The Association of Bayahibe was the first to bring to the country Blue Flag certification, which means quality beach, but public beach.
 

Keith R

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Yes, and in the case of Parque del Este, much of what's there can be visited and appreciated without a single hotel even being built within the confines of the protected zones.
 

suarezn

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Mirador said:
Goes to show that you have never visited the place. The region of the Barahona peninsula south of Cabo Rojo is uninhabited and uninhabitable, except for a small enclave of fishermen huts on the shore line north of Bahia de Las Aguilas, known locally as La Cueva. I have told those able to keep a secret, why that region will never be developed, it would create an international incident...

You need to stop with the "secrets"...Hey guys If I told you this, the world is going to end...Just tell us for god's sake. You know you want to...

Speaking of that area, the road you take from the main road towards Bahia De Las Aguilas is a very strange looking road (deep red almost as if blood had been spilled all over it). Lovely in a creepy kind of way...Never seen anything like that in my life.
 

Mirador

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suarezn said:
...Speaking of that area, the road you take from the main road towards Bahia De Las Aguilas is a very strange looking road (deep red almost as if blood had been spilled all over it). Lovely in a creepy kind of way...Never seen anything like that in my life.


Suarezn, you are definitely psychic. If you were playing "hot and cold" on that road, I'd say your toes were probably scorching ;-). How about playing now "twenty questions"?
 

NALs

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Chris said:
Economically no! We're talking with a group of over 100 fishermen right at the moment who are at their wits end. They have empty bellies you see, and much time and no energy. No food = no energy. Wrong development, overfishing and incorrect use of resources, over supply of tourists in a sensitive area, and irresponsible tourism and living has deprived them of their food source.

We are not talking theory.. We are talking facts. Get the environmental aspects right and balance it with the resource intensiveness that simply living requires these days. It is called 'environmental integration'. Good term for you to study up on.
Well then,

Since you claim this to be fact, would it be possible to see tangible proof of this?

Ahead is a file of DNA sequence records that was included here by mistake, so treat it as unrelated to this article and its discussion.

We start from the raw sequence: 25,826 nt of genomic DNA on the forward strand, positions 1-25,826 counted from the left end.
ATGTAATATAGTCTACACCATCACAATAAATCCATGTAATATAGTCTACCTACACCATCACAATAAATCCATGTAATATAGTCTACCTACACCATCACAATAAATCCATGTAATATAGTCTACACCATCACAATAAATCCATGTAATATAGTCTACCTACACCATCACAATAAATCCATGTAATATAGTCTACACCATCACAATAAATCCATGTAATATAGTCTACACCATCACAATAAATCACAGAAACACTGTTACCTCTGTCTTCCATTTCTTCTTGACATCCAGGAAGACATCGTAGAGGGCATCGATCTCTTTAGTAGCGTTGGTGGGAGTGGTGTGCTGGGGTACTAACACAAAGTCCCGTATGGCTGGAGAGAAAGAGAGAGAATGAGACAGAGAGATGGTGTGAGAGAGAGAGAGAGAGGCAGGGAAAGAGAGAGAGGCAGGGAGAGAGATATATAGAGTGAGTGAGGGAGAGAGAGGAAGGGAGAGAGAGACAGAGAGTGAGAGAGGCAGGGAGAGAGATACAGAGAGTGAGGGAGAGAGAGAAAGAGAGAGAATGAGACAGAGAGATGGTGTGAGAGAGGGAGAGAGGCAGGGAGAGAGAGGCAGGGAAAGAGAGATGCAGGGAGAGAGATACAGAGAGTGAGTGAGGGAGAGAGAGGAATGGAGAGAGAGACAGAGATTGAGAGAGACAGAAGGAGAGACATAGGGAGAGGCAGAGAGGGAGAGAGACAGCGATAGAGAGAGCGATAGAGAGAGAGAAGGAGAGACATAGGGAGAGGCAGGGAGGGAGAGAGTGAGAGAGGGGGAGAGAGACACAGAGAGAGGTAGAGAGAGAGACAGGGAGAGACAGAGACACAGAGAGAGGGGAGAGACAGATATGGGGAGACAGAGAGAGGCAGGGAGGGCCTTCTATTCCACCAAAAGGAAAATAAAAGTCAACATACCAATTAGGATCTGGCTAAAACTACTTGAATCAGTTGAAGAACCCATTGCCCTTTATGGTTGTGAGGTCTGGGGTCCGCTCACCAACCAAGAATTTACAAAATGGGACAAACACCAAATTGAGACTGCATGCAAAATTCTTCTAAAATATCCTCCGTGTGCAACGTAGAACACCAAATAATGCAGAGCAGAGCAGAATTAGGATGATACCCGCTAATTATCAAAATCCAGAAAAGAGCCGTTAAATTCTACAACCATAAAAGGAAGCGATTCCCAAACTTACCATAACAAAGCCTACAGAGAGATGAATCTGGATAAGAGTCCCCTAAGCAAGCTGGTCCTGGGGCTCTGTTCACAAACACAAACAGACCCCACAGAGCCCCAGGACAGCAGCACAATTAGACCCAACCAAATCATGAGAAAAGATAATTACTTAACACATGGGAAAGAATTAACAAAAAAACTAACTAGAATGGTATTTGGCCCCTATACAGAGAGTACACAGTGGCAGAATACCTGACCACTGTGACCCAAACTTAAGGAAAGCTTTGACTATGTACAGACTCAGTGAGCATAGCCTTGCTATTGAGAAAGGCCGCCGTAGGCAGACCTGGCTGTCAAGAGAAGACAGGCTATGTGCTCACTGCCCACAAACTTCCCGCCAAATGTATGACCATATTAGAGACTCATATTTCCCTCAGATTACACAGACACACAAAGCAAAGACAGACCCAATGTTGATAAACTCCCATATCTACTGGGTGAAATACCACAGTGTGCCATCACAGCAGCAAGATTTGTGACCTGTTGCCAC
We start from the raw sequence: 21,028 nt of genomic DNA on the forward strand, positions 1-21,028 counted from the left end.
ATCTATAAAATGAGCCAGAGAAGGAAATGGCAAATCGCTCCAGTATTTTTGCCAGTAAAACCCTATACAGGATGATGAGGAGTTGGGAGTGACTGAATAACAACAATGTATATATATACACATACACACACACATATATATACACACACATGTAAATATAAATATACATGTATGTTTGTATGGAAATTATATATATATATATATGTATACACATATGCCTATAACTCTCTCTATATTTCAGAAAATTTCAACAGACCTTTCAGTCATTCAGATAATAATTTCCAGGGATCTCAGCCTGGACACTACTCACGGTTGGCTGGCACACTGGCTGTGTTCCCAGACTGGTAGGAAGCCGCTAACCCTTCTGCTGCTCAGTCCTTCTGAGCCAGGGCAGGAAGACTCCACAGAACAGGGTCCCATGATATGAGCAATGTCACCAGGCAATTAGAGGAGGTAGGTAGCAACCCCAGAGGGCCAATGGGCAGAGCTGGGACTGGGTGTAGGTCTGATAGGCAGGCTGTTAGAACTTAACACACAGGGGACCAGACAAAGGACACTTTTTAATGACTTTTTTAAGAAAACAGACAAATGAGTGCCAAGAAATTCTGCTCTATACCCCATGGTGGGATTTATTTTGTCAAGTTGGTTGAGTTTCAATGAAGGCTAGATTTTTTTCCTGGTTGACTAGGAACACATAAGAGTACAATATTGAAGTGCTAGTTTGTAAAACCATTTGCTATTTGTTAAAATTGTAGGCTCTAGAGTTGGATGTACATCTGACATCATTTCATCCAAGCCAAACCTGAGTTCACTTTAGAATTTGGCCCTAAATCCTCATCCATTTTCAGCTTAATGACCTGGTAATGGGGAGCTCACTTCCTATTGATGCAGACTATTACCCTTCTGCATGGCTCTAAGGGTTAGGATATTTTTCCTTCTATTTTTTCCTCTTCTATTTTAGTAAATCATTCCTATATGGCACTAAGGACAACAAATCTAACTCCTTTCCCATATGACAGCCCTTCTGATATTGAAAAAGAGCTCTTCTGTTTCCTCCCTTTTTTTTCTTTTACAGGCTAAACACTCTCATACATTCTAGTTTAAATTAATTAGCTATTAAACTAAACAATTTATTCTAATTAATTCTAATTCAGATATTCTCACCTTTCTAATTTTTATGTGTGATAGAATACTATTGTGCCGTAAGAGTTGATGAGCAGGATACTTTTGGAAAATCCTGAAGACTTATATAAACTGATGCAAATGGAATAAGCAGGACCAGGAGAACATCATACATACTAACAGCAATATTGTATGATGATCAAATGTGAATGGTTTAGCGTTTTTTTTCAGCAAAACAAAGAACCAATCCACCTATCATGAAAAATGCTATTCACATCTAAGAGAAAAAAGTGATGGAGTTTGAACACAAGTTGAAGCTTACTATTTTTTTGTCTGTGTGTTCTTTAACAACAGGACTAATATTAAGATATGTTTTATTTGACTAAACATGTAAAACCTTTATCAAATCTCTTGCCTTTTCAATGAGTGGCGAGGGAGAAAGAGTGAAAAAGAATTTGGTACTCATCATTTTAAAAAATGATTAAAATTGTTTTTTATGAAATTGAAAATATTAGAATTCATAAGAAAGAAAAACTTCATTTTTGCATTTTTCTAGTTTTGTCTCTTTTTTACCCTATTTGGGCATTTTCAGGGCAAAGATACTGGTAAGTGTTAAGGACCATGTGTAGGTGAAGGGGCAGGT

I don't mean telling a story of someone you met, etc, but a study, a report, something quantified to support these "facts" you are claiming?

After such thing is supplied, I will carefully review and return an opinion. Otherwise, I stand where I stand.

Chris said:
It is singularly unwise to sacrifice flora and fauna. That is mostly the stuff that keeps us in food on the longer term. Go and read up on just how sensitive the interaction between natural resources and the demands of modern life is. And you are fond of quoting examples from Africa. Go and have a look at how irresponsible management of natural resources deprive people of food. In fact, closer to where you are and an example most would understand... go do a search on 'dustbowl' and read.
Are you trying to say that the Dominicans and Haitians employed in tourism directly or indirectly are being deprieved of food?:ermm:

It is unwise to sacrifice flora and fauna for unproductive high cost (monetarily and in non monetary form) investments.

However, if there is an investment that can cause more benefits than harm, it should be something worth considering. Not saying I support development or not, but it's clear that I am pro-business, pro-capitalism, and pro-market. I'm not pro-those things at the expense of the environment, but rather careful evaluation on whether what's given up will be worth it.

As far as I can tell, most of DR1ers get their food not because of the environment or protection of such, but because of modern capitalism which allows for food to be grown efficiently and quickly in places where food production was never productive and efficiently transported from one end of the globe to the supermarket or colmado near you, just so you can enjoy eating such thing later this evening where ever you are.

-NALs
 

aegap

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suarezn said:
Speaking of that area, the road you take from the main road towards Bahia De Las Aguilas is a very strange looking road (deep red almost as if blood had been spilled all over it). Lovely in a creepy kind of way...Never seen anything like that in my life.


I've heard an urban legend regarding Alcoa killing every Taino in the area on that road.
 
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NALs

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Chris said:
Why don't you come on down here and write it up for us. It will be good for you:classic:
Perhaps I will someday soon.

-NALs